A 10-year population-based study shows that increased availability of better systemic chemotherapies and targeted therapies for patients with advanced non-small cell lung cancer (NSCLC) coincides with increased usage of these therapies. This in turn leads to a significant increase in overall survival.
Researchers from the British Columbia Cancer Agency, Vancouver, Canada, performed a retrospective chart review of all patients referred to the agency with advanced stage (IIIB or IV) lung cancer and grouped the patients into four 1-year time frame cohorts; one termed “baseline” and three other groups that each started 6-months after a new second-line agent (docetaxel, erlotinib, and pemetrexed) was made commercially available and put into practice.
In British Columbia, Canada, the implementation of the second-line agents docetaxel, erlotinib, and pemetrexed occurred in December 2000, October 2005, and June 2007, respectively. Cohort 1 (January to December 1998) with 555 patients was the baseline, cohort 2 (May 2001-April 2002) had 613 patients, cohort 3 (March 2006-February 2007) had 688 patients, and cohort 4 (November 2007-Ocotober 2008) had 750 patients.
The results, published in the Journal of Thoracic Oncology (2014; doi:10.1097/JTO.0000000000000225), show that the usage of second-line therapy increased significantly over time. At baseline only 21% of the patients received second-line therapy but in Cohorts 2 and 3 this increased to 27% and 37% respectively, and by Cohort 4 more than half (55%) received second-line therapy. The most common agent in Cohort 1 was docetaxel (48%) but by Cohort 4 erlotinib (EGFR TKIs) and pemetrexed were used 50% and 26% of the time, respectively.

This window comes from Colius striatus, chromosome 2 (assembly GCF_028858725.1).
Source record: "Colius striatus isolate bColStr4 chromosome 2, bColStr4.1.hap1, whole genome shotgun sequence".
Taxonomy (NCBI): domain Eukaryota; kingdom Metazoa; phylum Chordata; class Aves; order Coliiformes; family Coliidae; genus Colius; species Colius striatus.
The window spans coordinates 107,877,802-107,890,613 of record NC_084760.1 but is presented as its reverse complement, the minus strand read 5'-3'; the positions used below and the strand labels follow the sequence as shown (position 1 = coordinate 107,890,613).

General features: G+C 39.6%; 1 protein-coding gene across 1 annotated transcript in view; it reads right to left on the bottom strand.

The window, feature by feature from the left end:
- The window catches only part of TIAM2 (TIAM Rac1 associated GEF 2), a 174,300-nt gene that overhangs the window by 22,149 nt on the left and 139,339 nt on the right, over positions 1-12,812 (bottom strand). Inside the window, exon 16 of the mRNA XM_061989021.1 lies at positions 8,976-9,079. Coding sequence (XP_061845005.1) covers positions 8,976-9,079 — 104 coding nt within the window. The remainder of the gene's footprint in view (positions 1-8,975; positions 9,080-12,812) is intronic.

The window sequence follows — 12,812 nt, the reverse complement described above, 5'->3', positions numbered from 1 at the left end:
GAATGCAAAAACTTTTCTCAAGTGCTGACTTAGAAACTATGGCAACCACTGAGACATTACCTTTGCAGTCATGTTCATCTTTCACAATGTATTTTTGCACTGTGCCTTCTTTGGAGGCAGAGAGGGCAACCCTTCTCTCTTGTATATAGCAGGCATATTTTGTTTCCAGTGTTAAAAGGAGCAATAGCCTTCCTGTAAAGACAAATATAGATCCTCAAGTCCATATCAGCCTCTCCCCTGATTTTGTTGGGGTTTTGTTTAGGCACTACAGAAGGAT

The research also found that the proportion of patients who received at least first-line systemic chemotherapy also increased over the four time points from 16% in Cohort 1 to 23%, 34%, and 33% for Cohorts 2, 3, and 4, respectively.
The median overall survival of the patients who did not receive any chemotherapy did not change over the four time points; 3.9, 4.0, 3.1, and 3.2 months (P=.136). However, for those that did receive chemotherapy, survival increased significantly: 9.4, 9.8, 11.0, and 11.8 months (P=.023). Examination of the entire population showed that the median overall survival of those not receiving chemotherapy was 3.51 months, whereas for those receiving first-line therapy it was 7.9 months and for those receiving second-line therapy or beyond the survival was 17 months (P<.001).
“The benefits of chemotherapy and specifically second-line treatment on patient outcomes are substantial, even in a widely mixed population of patients, which confirms the advances seen in clinical trial populations over the past decade,” noted the authors. Likewise, “As the options for treatment of NSCLC expand we anticipate that the outlook for lung cancer will continue to improve.”